The COVID-19 evacuations have been a success, showcasing India’s increased ability and commitment to offer assistance at short notice. This has been absorbed in the country’s missions abroad – right down from the level of junior diplomats, second and third secretaries to the mission head.
And for the first time, a senior diplomat, Dhammu Ravi, Additional Secretary, was assigned to coordinate the global efforts with India’s missions abroad, with Air India, the Air Force, the Health Ministry and the Home Ministry. Daily press conferences were held to disseminate information on the operations as also to receive public input.
The challenge was, and is, to bring back people safely, while ensuring that the rescuers – pilots, crew, doctors and nursing staff on the special flights – are well protected. A unique set of screening and testing procedures, travel drills and health protocol have been devised at short notice and executed with precision to ensure desired results. A 100% success rate seems to have been achieved so far.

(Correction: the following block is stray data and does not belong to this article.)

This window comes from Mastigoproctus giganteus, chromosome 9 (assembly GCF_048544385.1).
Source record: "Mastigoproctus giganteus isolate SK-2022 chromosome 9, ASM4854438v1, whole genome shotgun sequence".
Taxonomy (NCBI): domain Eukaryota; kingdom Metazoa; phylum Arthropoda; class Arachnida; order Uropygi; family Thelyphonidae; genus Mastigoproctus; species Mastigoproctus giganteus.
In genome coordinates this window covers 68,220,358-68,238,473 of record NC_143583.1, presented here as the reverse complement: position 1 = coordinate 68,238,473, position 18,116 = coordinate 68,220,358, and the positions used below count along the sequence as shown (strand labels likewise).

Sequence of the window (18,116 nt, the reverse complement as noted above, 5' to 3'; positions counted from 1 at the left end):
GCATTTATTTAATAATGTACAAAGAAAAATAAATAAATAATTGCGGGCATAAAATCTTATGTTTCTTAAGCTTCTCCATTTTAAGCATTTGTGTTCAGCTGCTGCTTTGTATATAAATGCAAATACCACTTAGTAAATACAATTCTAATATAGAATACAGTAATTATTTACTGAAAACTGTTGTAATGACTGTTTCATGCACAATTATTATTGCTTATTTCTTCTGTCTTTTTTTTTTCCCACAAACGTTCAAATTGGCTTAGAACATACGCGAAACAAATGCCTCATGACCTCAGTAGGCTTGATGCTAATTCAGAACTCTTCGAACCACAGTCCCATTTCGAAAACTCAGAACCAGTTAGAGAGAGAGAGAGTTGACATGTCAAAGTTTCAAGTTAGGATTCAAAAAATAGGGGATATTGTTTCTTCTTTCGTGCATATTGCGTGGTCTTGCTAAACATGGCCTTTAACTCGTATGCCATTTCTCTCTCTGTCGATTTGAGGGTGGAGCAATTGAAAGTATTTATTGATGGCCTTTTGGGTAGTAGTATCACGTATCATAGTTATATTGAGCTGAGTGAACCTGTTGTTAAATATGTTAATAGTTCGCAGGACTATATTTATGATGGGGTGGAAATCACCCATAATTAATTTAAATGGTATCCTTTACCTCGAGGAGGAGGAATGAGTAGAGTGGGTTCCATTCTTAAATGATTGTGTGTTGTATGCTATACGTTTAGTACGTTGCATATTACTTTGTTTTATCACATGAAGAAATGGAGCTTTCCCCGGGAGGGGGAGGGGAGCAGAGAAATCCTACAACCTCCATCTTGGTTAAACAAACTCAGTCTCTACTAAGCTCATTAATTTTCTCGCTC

The evacuations are likely to continue for a while, but the all-India lockdown is certain to pose new challenges. There is a fear that the government may halt endeavours to bring back the remaining Indians in transit at international airports. The Ministry of External Affairs has advised Indian nationals abroad to stay where they are for the present.
A country’s ability to assist its citizens in trouble is considered proof of the maturity and effectiveness of its governance structures and civil service systems. While an overview of rescue operations in the past 30 years reveals a story of notable achievements and considerable success, some commentators differ. They maintain that the experience needs to be studied critically and evaluated professionally to pinpoint systemic shortcomings, and enhance the quality and response time of operations.